Most threatening is the intensifying wave of Islamist special operations and terrorist strikes -- operations where the ISI's hand has been most distinct. By mid 1995, the emerging leadership of the high quality Tajik mujahideen was the Movement of the Islamic Revival of Tajikistan (DIVT). Its rise to prominence can be attributed directly to the conduct of an increasingly sophisticated, well organized, and tactically sound campaign of "diversion and terrorism," to use the definition of Russian military intelligence. The DIVT forces enjoy solid support and logistical system, especially a steady supply of ammunition and weapons.
The most important MIVT commander is identified as "Tajik Mujahideen Commanding General R. Sadirov" whose earlier activities are behind the present expectation for a marked escalation. Back in mid January 1995, Russian military intelligence warned that "[on] Sadirov's order, a terrorist group consisting of 40 guerrillas who underwent special training in
Indeed, in the early summer, mujahideen special forces deep inside
Taken together, these ISI-sponsored insurgency and terrorism along the western gateways to
Thus, these ISI terrorism sponsoring operations in
Dr. Yossef Bodansky
Research Director, International Strategic Studies Association,
Yossef Bodansky is the Director of the Congressional Task Force on Terrorism and Unconventional Warfare at the US House of Representatives, as well as the World Terrorism Analyst with the Freeman Center for Strategic Studies (Houston TX). He is also the Director of Research at the International Strategic Studies Association, as well as a Senior Editor for the Defense & Foreign Affairs group of publications.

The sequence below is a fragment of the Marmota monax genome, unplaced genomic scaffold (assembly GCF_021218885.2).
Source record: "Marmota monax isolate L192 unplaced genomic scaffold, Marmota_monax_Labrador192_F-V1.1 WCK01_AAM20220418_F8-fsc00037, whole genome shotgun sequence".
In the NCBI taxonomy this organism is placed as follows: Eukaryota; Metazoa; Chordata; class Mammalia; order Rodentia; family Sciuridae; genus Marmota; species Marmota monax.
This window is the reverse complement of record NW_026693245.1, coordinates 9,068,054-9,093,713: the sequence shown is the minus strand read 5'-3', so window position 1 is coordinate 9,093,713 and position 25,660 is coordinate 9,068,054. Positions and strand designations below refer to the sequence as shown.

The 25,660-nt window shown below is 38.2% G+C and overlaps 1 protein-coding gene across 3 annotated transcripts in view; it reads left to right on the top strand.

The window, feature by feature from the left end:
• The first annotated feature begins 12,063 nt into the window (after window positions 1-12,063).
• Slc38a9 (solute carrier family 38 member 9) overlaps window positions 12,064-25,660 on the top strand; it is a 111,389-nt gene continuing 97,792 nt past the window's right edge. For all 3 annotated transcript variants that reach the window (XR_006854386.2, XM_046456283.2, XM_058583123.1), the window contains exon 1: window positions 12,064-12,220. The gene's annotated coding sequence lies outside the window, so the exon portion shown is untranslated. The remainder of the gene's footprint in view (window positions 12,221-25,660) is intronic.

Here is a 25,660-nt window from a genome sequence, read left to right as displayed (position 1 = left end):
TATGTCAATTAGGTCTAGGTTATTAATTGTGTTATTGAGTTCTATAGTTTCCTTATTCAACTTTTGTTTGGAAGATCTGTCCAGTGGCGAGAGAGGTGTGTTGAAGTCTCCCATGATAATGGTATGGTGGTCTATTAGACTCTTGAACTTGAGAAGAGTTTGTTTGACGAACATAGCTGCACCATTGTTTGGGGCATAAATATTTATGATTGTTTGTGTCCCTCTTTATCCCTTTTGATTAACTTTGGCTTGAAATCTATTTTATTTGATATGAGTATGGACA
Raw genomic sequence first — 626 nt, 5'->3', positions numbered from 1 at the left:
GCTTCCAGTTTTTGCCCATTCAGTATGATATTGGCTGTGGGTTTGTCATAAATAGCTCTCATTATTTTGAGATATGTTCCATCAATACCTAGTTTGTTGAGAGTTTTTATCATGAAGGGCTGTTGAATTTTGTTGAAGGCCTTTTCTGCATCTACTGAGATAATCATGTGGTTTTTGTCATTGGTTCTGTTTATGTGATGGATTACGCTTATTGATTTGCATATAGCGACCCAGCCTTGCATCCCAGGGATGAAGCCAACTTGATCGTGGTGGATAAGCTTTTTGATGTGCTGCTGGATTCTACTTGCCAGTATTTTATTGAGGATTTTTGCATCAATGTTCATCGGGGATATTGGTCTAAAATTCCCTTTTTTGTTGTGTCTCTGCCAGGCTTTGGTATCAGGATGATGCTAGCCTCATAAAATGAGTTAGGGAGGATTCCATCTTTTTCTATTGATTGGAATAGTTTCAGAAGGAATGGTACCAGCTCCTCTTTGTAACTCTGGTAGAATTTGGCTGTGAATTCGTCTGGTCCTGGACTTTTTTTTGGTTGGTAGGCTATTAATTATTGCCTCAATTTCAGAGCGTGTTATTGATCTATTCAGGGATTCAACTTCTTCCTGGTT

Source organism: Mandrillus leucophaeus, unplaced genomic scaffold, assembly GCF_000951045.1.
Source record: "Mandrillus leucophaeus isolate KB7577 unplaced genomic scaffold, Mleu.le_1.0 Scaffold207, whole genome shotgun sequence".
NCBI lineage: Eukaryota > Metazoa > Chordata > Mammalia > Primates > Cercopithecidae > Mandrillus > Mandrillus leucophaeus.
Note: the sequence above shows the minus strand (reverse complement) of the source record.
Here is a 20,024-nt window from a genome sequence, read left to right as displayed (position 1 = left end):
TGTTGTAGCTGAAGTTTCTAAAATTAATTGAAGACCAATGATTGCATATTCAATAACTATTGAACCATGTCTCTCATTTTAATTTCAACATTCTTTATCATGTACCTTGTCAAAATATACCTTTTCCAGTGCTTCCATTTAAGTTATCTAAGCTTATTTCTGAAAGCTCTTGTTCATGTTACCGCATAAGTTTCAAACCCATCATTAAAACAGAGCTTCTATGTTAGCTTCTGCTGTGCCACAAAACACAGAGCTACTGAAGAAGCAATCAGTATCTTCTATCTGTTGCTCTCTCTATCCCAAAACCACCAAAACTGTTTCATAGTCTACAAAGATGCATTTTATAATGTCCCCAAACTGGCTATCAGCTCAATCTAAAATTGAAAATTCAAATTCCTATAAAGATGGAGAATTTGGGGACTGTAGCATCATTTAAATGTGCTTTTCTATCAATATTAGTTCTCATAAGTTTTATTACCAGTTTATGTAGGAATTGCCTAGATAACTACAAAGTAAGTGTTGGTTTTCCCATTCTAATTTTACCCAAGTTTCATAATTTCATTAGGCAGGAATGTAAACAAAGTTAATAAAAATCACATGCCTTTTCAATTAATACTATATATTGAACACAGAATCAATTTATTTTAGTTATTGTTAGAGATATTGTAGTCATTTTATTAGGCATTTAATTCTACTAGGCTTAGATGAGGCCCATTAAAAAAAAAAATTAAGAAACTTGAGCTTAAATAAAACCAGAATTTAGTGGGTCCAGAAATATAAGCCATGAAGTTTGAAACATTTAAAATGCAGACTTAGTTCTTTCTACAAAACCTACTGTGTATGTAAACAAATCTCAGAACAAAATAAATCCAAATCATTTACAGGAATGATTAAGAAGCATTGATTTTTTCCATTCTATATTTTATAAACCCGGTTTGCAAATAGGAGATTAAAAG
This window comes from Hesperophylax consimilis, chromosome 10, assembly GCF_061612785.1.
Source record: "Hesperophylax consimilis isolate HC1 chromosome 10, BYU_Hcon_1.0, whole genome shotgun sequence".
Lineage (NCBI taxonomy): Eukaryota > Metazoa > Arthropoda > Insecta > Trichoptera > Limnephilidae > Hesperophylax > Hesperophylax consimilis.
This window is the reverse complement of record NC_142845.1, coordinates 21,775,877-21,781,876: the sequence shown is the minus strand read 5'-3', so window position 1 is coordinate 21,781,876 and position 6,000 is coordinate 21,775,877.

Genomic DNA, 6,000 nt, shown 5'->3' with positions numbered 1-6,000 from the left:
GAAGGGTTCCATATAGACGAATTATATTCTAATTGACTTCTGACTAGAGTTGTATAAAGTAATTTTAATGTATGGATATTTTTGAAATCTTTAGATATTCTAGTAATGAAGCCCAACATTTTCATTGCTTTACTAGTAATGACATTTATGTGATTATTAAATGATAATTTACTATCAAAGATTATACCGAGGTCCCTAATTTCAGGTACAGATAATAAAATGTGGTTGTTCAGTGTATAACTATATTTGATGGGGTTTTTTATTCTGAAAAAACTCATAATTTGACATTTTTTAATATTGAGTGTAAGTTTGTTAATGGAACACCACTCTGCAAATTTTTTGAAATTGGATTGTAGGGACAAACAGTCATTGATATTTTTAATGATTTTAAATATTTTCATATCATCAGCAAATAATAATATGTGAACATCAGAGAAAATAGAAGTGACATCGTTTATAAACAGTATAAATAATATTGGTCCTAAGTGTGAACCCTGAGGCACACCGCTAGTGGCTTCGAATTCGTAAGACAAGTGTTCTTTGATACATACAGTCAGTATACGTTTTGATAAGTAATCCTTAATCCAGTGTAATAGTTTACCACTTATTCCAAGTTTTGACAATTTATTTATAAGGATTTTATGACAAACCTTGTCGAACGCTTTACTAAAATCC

Bodansky is the author of nine books (Target America, Terror, Crisis in Korea, Offensive in the Balkans, Some Call It Peace, Arafat's "Peace Process", Islamic Anti-Semitism as a Political Instrument, Bin Laden: The Man Who Declared War on America and The High Cost of Peace), as well as several book chapters, entries for the International Military and Defense Encyclopedia, and numerous articles in several periodicals, including Global Affairs, Jane's Defence Weekly, Defense & Foreign Affairs: Strategic Policy, and Business Week.
In the 1980s, he acted as a senior consultant for the US Department of Defense and the US Department of State. He was also a visiting scholar in the
Kashmir Information Network is grateful to Freeman Center for Strategic Studiesfor allowing us to put Mr. Bodansky's articles on